Phillip M. Perry (Web Exclusive/Feb 09)
Cost shifting will likely remain a vital tool for employers looking to control health insurance premiums. After decades of use, however, the technique may be approaching a point of diminishing returns. Today's employers are paying greater attention to programs that keep people healthy and encourage faster recovery when they do get sick.
"While the usual cost sharing efforts are still very common, [our] survey shows that employers are seeing they are not always the most effective answer," says Sally Natchek, senior director of research at the International Foundation of Employee Benefit Plans (IFEBP) in Brookfield, Wisconsin. "That's why there is a growing trend toward disease management programs which take an integrated approach toward working with individuals who are or may be at risk for chronic conditions, among the most prevalent and costly of illnesses in the United States." These kinds of efforts put more responsibility on the individual to monitor his or her lifestyle choices. And while such programs increase work force productivity, their main benefit is that they result in a healthier work force.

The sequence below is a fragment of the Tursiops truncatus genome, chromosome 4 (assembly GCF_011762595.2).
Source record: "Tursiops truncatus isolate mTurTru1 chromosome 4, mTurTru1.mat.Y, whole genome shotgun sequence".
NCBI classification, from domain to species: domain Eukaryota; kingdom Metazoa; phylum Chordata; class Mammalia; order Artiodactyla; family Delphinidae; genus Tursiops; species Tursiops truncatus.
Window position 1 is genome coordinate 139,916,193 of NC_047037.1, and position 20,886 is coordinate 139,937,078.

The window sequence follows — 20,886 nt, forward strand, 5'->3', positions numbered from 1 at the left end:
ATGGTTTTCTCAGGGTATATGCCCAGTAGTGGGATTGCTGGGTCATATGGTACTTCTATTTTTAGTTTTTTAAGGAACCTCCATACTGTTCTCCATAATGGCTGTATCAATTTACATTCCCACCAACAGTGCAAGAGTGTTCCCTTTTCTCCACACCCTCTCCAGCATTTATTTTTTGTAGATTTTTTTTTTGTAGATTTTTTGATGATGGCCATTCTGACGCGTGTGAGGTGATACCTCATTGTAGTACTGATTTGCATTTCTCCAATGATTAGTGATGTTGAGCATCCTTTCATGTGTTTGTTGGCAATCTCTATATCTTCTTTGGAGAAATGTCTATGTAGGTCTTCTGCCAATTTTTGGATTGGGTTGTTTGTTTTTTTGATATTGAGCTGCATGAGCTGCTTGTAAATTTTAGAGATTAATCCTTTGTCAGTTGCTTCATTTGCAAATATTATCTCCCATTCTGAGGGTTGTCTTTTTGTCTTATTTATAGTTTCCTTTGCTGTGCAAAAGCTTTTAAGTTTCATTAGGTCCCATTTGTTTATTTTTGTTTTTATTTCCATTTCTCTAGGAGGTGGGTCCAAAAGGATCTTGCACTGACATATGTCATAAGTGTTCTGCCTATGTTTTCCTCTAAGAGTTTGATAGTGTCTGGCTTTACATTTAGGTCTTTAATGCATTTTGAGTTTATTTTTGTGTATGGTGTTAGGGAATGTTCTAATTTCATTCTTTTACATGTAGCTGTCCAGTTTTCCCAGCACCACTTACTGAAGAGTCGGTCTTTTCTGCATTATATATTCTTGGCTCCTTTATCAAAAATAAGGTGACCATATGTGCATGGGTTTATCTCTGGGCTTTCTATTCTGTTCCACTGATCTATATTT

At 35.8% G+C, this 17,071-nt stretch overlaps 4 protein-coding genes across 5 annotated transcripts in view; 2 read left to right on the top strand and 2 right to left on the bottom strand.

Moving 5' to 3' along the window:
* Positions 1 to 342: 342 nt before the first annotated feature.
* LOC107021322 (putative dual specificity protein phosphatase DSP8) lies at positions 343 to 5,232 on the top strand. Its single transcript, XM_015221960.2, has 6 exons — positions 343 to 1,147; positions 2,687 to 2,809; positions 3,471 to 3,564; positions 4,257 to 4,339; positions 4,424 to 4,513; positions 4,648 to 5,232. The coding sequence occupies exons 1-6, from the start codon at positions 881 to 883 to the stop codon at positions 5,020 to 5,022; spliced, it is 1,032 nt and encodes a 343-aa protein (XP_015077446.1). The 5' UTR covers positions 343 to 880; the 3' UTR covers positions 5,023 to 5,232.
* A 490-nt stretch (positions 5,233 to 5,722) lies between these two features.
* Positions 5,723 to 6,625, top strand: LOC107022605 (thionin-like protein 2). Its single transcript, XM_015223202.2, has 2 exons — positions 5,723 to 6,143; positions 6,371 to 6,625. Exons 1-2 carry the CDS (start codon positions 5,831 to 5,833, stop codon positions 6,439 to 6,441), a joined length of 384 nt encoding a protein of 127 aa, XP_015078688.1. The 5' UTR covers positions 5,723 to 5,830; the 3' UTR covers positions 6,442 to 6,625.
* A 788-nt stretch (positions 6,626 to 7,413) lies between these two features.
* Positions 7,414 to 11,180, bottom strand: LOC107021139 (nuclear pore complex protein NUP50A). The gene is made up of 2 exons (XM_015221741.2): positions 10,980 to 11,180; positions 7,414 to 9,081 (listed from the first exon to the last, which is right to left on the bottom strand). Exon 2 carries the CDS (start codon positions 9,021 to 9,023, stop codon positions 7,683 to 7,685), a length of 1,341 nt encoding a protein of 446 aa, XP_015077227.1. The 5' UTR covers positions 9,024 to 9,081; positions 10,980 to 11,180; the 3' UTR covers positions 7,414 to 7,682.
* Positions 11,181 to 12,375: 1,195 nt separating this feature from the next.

The Kaiser survey finds that more than half of all firms offering health benefits also provide at least one of seven wellness programs: weight loss programs, gym membership discounts or on-site exercise facilities, smoking cessation programs, personal health coaching, classes in nutrition or healthy living, Web-based resources for healthy living, or wellness newsletters.